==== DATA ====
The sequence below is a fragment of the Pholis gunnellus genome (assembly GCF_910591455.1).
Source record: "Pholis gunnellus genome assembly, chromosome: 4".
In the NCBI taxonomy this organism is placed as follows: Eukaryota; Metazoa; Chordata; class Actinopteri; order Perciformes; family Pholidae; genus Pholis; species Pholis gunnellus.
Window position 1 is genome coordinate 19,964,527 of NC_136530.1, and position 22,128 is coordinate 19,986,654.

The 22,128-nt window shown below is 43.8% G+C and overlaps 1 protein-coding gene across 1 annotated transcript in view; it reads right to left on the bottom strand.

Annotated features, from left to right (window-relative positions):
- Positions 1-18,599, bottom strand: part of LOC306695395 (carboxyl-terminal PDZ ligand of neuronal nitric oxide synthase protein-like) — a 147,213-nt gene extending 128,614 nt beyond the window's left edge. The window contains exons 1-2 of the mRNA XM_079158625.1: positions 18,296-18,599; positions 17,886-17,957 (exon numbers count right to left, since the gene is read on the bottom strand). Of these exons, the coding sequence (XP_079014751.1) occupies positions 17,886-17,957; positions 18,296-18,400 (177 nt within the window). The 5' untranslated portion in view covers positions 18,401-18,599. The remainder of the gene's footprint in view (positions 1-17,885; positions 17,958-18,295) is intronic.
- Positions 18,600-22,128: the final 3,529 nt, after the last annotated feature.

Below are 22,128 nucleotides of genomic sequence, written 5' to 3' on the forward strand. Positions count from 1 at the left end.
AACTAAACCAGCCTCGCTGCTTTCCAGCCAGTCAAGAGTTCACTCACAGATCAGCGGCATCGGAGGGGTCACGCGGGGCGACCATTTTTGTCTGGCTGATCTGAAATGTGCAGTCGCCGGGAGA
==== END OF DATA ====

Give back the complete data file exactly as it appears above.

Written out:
The sequence below is a fragment of the Pholis gunnellus genome (assembly GCF_910591455.1).
Source record: "Pholis gunnellus genome assembly, chromosome: 4".
In the NCBI taxonomy this organism is placed as follows: Eukaryota; Metazoa; Chordata; class Actinopteri; order Perciformes; family Pholidae; genus Pholis; species Pholis gunnellus.
Window position 1 is genome coordinate 19,964,527 of NC_136530.1, and position 22,128 is coordinate 19,986,654.

The 22,128-nt window shown below is 43.8% G+C and overlaps 1 protein-coding gene across 1 annotated transcript in view; it reads right to left on the bottom strand.

Annotated features, from left to right (window-relative positions):
- Positions 1-18,599, bottom strand: part of LOC306695395 (carboxyl-terminal PDZ ligand of neuronal nitric oxide synthase protein-like) — a 147,213-nt gene extending 128,614 nt beyond the window's left edge. The window contains exons 1-2 of the mRNA XM_079158625.1: positions 18,296-18,599; positions 17,886-17,957 (exon numbers count right to left, since the gene is read on the bottom strand). Of these exons, the coding sequence (XP_079014751.1) occupies positions 17,886-17,957; positions 18,296-18,400 (177 nt within the window). The 5' untranslated portion in view covers positions 18,401-18,599. The remainder of the gene's footprint in view (positions 1-17,885; positions 17,958-18,295) is intronic.
- Positions 18,600-22,128: the final 3,529 nt, after the last annotated feature.

Below are 22,128 nucleotides of genomic sequence, written 5' to 3' on the forward strand. Positions count from 1 at the left end.
AACTAAACCAGCCTCGCTGCTTTCCAGCCAGTCAAGAGTTCACTCACAGATCAGCGGCATCGGAGGGGTCACGCGGGGCGACCATTTTTGTCTGGCTGATCTGAAATGTGCAGTCGCCGGGAGA